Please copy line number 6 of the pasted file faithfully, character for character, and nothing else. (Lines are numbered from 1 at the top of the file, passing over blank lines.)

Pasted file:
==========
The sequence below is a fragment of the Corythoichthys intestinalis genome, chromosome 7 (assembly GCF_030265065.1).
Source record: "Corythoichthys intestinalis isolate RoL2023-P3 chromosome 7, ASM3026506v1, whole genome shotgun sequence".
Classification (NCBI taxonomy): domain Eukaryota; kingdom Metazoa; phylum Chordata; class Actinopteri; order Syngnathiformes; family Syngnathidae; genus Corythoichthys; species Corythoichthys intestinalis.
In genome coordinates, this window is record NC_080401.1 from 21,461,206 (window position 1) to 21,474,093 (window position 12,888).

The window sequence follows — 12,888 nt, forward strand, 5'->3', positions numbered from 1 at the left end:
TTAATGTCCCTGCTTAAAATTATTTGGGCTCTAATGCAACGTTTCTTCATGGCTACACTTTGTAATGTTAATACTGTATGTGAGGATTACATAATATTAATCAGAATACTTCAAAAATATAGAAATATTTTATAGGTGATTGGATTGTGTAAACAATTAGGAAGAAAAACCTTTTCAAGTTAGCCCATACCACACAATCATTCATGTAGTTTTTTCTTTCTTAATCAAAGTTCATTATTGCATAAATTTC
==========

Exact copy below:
TTAATGTCCCTGCTTAAAATTATTTGGGCTCTAATGCAACGTTTCTTCATGGCTACACTTTGTAATGTTAATACTGTATGTGAGGATTACATAATATTAATCAGAATACTTCAAAAATATAGAAATATTTTATAGGTGATTGGATTGTGTAAACAATTAGGAAGAAAAACCTTTTCAAGTTAGCCCATACCACACAATCATTCATGTAGTTTTTTCTTTCTTAATCAAAGTTCATTATTGCATAAATTTC